The RCMP has agreed to a settlement of a lawsuit alleging sexual harassment within its ranks.

The federal class-action suit alleges municipal employees, contractors and volunteers who either worked with or were supervised by the RCMP experienced gender- and sexual orientation-based harassment and discrimination while working for the force.

The RCMP has not admitted liability but has agreed to a the settlement, which was certified in federal court last week.

Those who qualify will receive compensation ranging from $10,000 to $220,000.

“The settlement provides for a safe, confidential and independent claims process led by female assessors,” said Angela Bespflug, with Klein Lawyers, and counsel for two out of the three plaintiffs, including lead plaintiff Cheryl Tiller.

Tiller, who currently works in victims’ services for a non-profit that serves 10 RCMP detachments and eight First Nations communities in Saskatchewan, says she was sexually harassed by an RCMP officer at a retirement party in 2007.

“It’s an extremely emotional day,” Tiller told CTV News by phone from Yorkton, Sask.

“I feel brave and courageous because I think this is going to allow other women the opportunity, and hopefully give them the courage to come forward and tell their story, and help them start the healing journey,” Tiller said.

Bespflug says she estimates 1,500 women will come forward, and that because claims aren’t capped, the settlement could top $100 million in payouts.

Those entitled to the lowest level of compensation include those who experienced sexualized comments, jokes and questions. Examples listed online also include exhibitionism, bullying causing psychological harm, "mockery by various means" and communication of a sexual nature. Effects under "level one" include humiliation, loss of self-esteem and occasional panic attacks.

Cases considered most severe include those who've experienced post-traumatic stress, personality problems, suicidal thoughts or attempts and substance abuse, following conduct including intimidation, sexual assault and acts meant to affect career development. A full schedule of compensation levels has been posted on the law firm's website.

Mounties confirmed the settlement in a post on the RCMP website, and explained that the plaintiffs were not RCMP employees but had been working with the force on its premises.

"As an organization, we are accountable for our actions and continue to expand on the measures we've put in place to address conflict and inappropriate behavior in the workplace," Brenda Lucki, the RCMP’s first permanent female commissioner, wrote.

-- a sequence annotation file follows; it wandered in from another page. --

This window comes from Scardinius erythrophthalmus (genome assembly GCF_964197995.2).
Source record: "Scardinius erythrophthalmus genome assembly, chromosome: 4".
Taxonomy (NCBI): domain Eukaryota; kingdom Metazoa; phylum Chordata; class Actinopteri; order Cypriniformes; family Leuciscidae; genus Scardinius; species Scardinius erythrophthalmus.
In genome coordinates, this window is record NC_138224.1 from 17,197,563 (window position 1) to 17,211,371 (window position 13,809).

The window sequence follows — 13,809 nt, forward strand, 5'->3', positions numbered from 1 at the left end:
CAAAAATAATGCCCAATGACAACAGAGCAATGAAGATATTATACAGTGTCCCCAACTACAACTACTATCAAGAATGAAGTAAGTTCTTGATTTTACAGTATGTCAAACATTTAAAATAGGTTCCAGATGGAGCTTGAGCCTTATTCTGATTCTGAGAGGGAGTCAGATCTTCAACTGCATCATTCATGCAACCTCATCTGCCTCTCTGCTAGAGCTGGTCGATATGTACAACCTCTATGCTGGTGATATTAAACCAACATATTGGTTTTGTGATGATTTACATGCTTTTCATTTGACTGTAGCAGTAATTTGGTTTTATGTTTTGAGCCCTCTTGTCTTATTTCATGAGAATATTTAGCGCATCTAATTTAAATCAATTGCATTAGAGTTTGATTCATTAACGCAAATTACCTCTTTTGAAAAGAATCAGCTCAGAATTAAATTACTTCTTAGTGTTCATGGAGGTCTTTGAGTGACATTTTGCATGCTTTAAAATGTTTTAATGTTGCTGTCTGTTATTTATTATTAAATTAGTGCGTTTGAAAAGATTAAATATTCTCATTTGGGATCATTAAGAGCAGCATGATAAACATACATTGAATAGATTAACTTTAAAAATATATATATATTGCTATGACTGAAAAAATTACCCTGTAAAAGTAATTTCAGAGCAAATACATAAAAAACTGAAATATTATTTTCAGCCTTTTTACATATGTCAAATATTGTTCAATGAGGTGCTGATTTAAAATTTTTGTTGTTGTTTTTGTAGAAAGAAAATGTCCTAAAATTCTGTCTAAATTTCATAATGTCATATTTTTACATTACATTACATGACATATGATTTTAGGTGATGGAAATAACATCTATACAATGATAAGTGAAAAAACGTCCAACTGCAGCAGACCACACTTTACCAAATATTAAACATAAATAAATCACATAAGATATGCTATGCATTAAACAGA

"We've set up a centralized office to co-ordinate harassment complaints, and continue to encourage anyone who feels they are a victim of inappropriate behavior to report it."

She wrote there are now permanent resources in place focusing on gender equity, diversity and inclusion.

"Harassment and discrimination do not have a place in our organization… I deeply regret that these women were subject to inappropriate behavior in our workplace, and apologize for the pain caused to them and their families," she said.

Tiller called Lucki’s apology “sincere.”

Former Mountie Sherry Benson-Podolchuk, who said she experienced repeated harassment and bullying, and wrote a book about her two-decade career with the RCMP, called the settlement another “baby step forward.”

“You can’t heal an organization if it’s wounded from the inside,” Benson-Podolchuk said. “Even if it happened 30 years ago, to the victim it happened yesterday. They never get over that. Their scars remind them every day what happened. But they don’t have to define their future.”

Monday’s announcement is the second major class-action settlement the RCMP has reached when it comes to gender-based discrimination and harassment. In 2016, then-commissioner Bob Paulson apologized to female mounties saying the RCMP had “failed” and “hurt” them.

The new settlement covers those in non-policing roles over the last 45 years. Tiller’s lawyer said most of those women will be in British Columbia and Alberta.

The suit includes current and former living municipal employees, regional district employees, supernumerary special constables, consultants, contractors, public service employees and students, Klein Lawyers says. It also includes "members of integrated policing units and persons from outside agencies and police forces who are female or publicly identify as female and who were supervised or managed by the RCMP or who worked in an RCMP controlled workplace during the Class Period," a news release says.

While employees and volunteers are considered primary class members, children and spouses may also qualify if their primary class family member's claim is assessed at the two highest severity levels, the firm says.

Those who aren't sure if they qualify can fill in a form on Klein Lawyers' website, and someone will contact them with more information.

A motion to formally approve the settlement is scheduled to be heard at the federal court in Vancouver on Oct. 17. If approved, a notice will be published explaining how to submit a claim.

Cheryl Tiller said she would offer to speak personally to any woman who was uncertain about coming forward.

“I didn’t think I could, but here I am 12 years later. And I’m standing up and saying this isn’t right.” Tiller said.